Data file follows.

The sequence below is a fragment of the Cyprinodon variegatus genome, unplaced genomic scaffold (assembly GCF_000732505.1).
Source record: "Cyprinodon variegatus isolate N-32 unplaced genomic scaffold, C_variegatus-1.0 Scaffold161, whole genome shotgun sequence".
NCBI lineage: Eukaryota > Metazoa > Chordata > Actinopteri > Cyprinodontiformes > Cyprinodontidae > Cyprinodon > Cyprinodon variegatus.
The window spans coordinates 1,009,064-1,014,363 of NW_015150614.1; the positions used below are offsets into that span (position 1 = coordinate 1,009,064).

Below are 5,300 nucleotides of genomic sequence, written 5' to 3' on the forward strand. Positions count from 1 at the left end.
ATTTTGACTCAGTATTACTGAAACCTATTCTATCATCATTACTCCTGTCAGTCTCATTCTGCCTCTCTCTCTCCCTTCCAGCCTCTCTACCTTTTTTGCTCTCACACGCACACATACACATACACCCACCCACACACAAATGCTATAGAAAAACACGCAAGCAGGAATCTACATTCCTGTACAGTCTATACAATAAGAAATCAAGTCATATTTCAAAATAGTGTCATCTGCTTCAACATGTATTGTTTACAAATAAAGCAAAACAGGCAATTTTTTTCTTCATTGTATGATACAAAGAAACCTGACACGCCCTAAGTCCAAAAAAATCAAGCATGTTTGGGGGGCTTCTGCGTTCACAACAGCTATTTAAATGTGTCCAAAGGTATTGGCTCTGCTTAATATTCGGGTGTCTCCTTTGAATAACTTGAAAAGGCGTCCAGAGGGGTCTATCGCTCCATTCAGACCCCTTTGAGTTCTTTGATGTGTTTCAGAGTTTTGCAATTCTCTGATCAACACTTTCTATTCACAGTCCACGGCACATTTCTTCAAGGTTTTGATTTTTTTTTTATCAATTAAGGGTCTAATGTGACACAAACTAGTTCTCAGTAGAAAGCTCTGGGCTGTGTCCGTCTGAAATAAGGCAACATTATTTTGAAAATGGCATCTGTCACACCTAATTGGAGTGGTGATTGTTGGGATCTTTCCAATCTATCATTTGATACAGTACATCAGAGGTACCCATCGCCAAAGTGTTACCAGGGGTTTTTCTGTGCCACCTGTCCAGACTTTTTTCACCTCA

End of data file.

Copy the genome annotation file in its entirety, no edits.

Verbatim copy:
The sequence below is a fragment of the Cyprinodon variegatus genome, unplaced genomic scaffold (assembly GCF_000732505.1).
Source record: "Cyprinodon variegatus isolate N-32 unplaced genomic scaffold, C_variegatus-1.0 Scaffold161, whole genome shotgun sequence".
NCBI lineage: Eukaryota > Metazoa > Chordata > Actinopteri > Cyprinodontiformes > Cyprinodontidae > Cyprinodon > Cyprinodon variegatus.
The window spans coordinates 1,009,064-1,014,363 of NW_015150614.1; the positions used below are offsets into that span (position 1 = coordinate 1,009,064).

Below are 5,300 nucleotides of genomic sequence, written 5' to 3' on the forward strand. Positions count from 1 at the left end.
ATTTTGACTCAGTATTACTGAAACCTATTCTATCATCATTACTCCTGTCAGTCTCATTCTGCCTCTCTCTCTCCCTTCCAGCCTCTCTACCTTTTTTGCTCTCACACGCACACATACACATACACCCACCCACACACAAATGCTATAGAAAAACACGCAAGCAGGAATCTACATTCCTGTACAGTCTATACAATAAGAAATCAAGTCATATTTCAAAATAGTGTCATCTGCTTCAACATGTATTGTTTACAAATAAAGCAAAACAGGCAATTTTTTTCTTCATTGTATGATACAAAGAAACCTGACACGCCCTAAGTCCAAAAAAATCAAGCATGTTTGGGGGGCTTCTGCGTTCACAACAGCTATTTAAATGTGTCCAAAGGTATTGGCTCTGCTTAATATTCGGGTGTCTCCTTTGAATAACTTGAAAAGGCGTCCAGAGGGGTCTATCGCTCCATTCAGACCCCTTTGAGTTCTTTGATGTGTTTCAGAGTTTTGCAATTCTCTGATCAACACTTTCTATTCACAGTCCACGGCACATTTCTTCAAGGTTTTGATTTTTTTTTTATCAATTAAGGGTCTAATGTGACACAAACTAGTTCTCAGTAGAAAGCTCTGGGCTGTGTCCGTCTGAAATAAGGCAACATTATTTTGAAAATGGCATCTGTCACACCTAATTGGAGTGGTGATTGTTGGGATCTTTCCAATCTATCATTTGATACAGTACATCAGAGGTACCCATCGCCAAAGTGTTACCAGGGGTTTTTCTGTGCCACCTGTCCAGACTTTTTTCACCTCA